At Rome, though the plebeians were so far1
victorious as to have the election they preferred, yet in the outcome of the election the patricians won the day.
For the military tribunes with consular authority were all three, contrary to the universal expectation, chosen from the patricians, viz., Gaius Julius lulus, Publius Cornelius Cossus, and Gaius Servilius Ahala.
The patricians are said to have employed a ruse (and the Icilii taxed them with it at the time), in that they mixed a rabble of unworthy competitors with the deserving, and the disgust which the notorious turpitude of certain of them provoked turned the people against the plebeian candidates.
Then came a rumour that the Volsci and Aequi, whether encouraged by their defence of the citadel of Carventum or angered by the loss of the garrison at Verrugo, had risen in prodigious strength;
that the Antiates were the head and front of the war; that their envoys had gone about among the tribes of both races, upbraiding their cowardice in having hidden behind their walls the year before and allowed the Romans to pillage their lands and overwhelm the garrison at Verrugo.
They would presently be sending out, not merely armed expeditions across their borders, but colonies too; and not only, they said, had the Romans divided up their possessions amongst themselves, but they had even taken Ferentinum from them and bestowed it on the Hernici.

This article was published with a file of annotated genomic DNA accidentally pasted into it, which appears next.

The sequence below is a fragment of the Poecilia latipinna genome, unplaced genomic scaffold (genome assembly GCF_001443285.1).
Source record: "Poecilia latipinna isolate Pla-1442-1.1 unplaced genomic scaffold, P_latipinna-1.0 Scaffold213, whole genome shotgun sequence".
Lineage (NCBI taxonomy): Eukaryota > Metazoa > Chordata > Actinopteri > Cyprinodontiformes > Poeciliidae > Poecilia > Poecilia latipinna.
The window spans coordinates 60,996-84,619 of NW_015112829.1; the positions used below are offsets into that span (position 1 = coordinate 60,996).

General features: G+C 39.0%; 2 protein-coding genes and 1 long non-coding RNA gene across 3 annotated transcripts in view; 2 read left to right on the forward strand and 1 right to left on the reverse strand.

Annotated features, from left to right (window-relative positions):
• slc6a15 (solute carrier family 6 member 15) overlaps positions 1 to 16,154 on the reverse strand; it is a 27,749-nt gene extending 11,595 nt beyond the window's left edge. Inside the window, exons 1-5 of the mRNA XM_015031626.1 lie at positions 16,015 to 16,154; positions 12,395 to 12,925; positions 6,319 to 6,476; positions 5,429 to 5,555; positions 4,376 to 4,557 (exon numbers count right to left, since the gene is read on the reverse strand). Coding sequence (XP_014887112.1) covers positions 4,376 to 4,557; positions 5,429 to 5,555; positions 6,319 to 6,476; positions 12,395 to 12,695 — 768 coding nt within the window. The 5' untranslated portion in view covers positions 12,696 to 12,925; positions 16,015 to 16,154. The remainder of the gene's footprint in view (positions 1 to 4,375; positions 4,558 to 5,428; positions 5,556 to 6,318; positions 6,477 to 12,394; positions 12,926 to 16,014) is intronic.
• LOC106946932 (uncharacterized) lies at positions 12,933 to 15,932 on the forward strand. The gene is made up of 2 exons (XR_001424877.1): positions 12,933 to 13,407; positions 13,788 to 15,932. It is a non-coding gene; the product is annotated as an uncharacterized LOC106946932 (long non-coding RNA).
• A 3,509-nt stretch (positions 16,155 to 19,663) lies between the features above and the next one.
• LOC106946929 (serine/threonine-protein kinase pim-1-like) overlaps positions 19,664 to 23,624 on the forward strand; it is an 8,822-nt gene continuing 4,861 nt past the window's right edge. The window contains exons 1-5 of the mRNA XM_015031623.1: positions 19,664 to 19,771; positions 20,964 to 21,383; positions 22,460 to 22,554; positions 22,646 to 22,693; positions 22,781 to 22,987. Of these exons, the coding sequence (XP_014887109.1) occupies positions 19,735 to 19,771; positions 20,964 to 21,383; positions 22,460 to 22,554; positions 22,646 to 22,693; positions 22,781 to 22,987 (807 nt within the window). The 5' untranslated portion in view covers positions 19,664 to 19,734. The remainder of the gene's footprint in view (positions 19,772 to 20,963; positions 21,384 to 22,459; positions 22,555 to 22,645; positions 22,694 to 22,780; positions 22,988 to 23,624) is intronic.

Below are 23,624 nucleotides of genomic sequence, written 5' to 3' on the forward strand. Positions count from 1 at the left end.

These words aroused indignation, and a number of young men were enlisted wherever the envoys went. So the forces of all the tribes drew together at Antium, where they encamped and waited for the enemy.
When these things had been reported at Rome,2
amid excitement even greater than the situation warranted, the senate at once had recourse to its final counsel in emergencies, and ordered the appointment of a dictator.
It is said that Julius and Cornelius resented this, and that a very bitter discussion took place.
In vain the leading senators complained that the military tribunes were not amenable to senatorial control, and eventually appealed to the tribunes of the plebs and reminded them that their authority had in a similar case operated to restrain the consuls. But the tribunes of the plebs were delighted with the want of harmony amongst the senators.
They could give no assistance, they said, to men who did not regard them as citizens, or even as human beings.
If some day offices were thrown open to all, and they were given a share in the government, they would then see to it that no proud magistrate thwarted the decrees of the senate.
Meanwhile let the patricians live with no regard for laws and magistracies, and let the tribunes act as they saw fit.